In 2009, I was hungry to get my hands on a bridge/crossover camera that would change my game when I was hiking, camping and exploring, mostly in the desert southwest. It was intended to replace my aging Minolta DiMage 7i. I knew from experience that portraiture and sports action photography weren’t in my list of top features sets, nor was the weight and complexity that comes with such endeavors.
In October 2009, I bought a Fujifilm S200EXR digital camera.
I wanted a one-camera solution for times where I wanted to get away, far enough that I felt lost and alone. Part of this strategy was that I needed to carry less; less gear, less weight, less photography equipment. A single compact camera with a versatile lens could do that, since trying to carry many lenses and the accessories can clutter such a strategy. For every lens or flash or pouch or tripod I could leave behind meant more water and food and shelter I could actually carry, thus travel farther and photograph more.
I started photography in the film era, when a decent film camera, a Nikon or Canon or Hasselblad, could be expected to last almost indefinitely. In fact, all my film cameras were working fine from when I bought them in college or early in my career until I sold them in the early 2000s as I migrated to digital. It’s frustrating that we regard a perfectly working digital camera as “outdated” after four years in the case of the S200EXR, or seven years for the DiMage 7i. Ken Rockwell dubbed this concept “futuretrash“.
As with all Fujifilm USA products, the S200EXR is built to excellent, precise standards, and is a great-looking camera.
In fact, in recent years, Fuji has positioned itself as an innovator and leader, particularly in mirrorless. Last year they introduced the GFX 50S, a medium format mirrorless camera that I would absolutely love to use.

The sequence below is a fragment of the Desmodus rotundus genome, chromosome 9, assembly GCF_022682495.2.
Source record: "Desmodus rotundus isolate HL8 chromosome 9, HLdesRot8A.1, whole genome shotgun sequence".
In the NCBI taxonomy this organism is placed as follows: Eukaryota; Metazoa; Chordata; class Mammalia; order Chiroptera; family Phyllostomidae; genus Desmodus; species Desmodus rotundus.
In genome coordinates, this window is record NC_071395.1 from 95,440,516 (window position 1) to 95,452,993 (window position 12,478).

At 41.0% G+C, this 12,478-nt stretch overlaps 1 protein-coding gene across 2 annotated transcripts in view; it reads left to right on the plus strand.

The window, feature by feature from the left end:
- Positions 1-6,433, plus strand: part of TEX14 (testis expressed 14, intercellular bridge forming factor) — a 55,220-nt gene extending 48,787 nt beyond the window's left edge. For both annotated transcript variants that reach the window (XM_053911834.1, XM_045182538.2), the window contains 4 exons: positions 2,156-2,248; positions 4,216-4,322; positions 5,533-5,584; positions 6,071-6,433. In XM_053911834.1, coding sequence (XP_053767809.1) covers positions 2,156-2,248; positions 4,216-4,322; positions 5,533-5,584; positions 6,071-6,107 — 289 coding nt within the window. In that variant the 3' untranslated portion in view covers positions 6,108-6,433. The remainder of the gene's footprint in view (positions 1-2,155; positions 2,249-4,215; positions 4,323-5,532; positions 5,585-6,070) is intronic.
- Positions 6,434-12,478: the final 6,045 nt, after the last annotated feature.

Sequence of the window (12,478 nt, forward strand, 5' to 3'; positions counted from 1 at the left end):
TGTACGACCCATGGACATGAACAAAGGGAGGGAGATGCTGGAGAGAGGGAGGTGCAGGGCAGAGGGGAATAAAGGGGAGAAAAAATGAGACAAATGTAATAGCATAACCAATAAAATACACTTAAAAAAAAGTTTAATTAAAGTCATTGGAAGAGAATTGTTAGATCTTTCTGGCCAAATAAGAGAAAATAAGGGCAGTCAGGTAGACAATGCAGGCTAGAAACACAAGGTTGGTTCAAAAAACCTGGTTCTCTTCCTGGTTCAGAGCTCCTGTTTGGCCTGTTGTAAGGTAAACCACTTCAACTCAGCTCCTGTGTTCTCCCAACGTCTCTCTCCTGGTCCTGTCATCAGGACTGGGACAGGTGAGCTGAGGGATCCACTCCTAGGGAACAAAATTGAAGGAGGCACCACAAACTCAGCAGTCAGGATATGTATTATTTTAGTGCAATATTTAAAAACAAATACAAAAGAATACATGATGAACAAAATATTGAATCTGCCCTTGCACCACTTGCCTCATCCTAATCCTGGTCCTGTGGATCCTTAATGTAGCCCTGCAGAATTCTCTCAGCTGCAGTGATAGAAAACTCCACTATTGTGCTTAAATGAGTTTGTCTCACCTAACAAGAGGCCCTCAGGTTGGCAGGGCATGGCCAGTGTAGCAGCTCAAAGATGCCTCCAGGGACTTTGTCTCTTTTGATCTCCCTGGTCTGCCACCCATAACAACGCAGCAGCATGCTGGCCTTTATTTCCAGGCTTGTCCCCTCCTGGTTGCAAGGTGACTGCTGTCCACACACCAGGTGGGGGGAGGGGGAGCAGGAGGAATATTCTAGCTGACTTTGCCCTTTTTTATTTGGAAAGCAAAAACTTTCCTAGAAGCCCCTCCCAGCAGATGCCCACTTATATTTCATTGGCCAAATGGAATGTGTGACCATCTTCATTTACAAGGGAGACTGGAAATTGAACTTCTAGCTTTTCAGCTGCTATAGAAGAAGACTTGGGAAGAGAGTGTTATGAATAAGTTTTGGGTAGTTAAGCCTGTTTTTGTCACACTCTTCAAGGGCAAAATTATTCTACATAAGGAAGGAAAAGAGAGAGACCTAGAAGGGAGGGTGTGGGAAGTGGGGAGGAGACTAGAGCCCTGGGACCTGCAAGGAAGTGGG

Some of the S200EXR’s positives are…
- Great handling, especially that it has a standard PASM exposure mode dial, a real zoom ring (as opposed to motorized or “zoom-by-wire”), and an electronic viewfinder augmenting the back-of-camera monitor.
- Controls like exposure compensation, ISO, and white balance are on buttons on the body instead of buried in menus. Although you have to re-memorize where they are when switching from Nikon or Canon, once you do, your can get right to them.
- The Fuji Velvia slide film simulation mode creates absolutely gorgeous color.
- Solid grip and body; this camera feels good in my hands. It’s a good-looking camera.
- The lens is sharp at most focal lengths and focuses reasonably fast.
Some of this cameras negative aspects are…
- 30.5mm (equivalent) is the widest lens setting, and although there are workarounds, like stitching two images together, it’s often just not wide enough.
- The RAW files are huge (26MB) and missing markers, so they require a lot of editing to create what you see in the camera. The S200EXR is one of the few cameras with which I shoot JPEGs.
- Despite its best intentions in giving us a selectable dynamic range option, the camera actually doesn’t do very well in that regard.
- The lens has a six-bladed aperture, and makes ugly, fanned-out sunstars.
I semi-retired the S200EXR in January 2013, when my wife Abby and I found matching Fujifilm HS30EXR cameras on sale. The new bridge camera did almost everything better than the 200, especially being lighter, smaller, and having a more versatile lens.
For web presentation, I often prefer the 4:5 aspect ratio of cameras like this Fuji over the 2:3 ratio of DSLRs. They seem to command a better portion of the computer screen.
I still pick up the S200EXR once in a while, but last year I discovered the left button on the four-way selector was dead, meaning I could no longer access the setup menu or macro mode. Fortunately, I had saved two user presents in C1 and C2 on the exposure mode dial, so it wasn’t completely dead. I decided to throw it in my car as a “grab cam,” and it serves me well on occasions when I want to roll down my window and shoot something by the side of the road, like deer, sunsets, or funny bumper stickers.
Finally, a camera is just a fetish object if you don’t use it, so I am happy to include many of my favorite images made with this camera.
Despite the fact that is regarded as outdated and that one of the controls on it is broken, it’s still a camera I was glad to have experienced.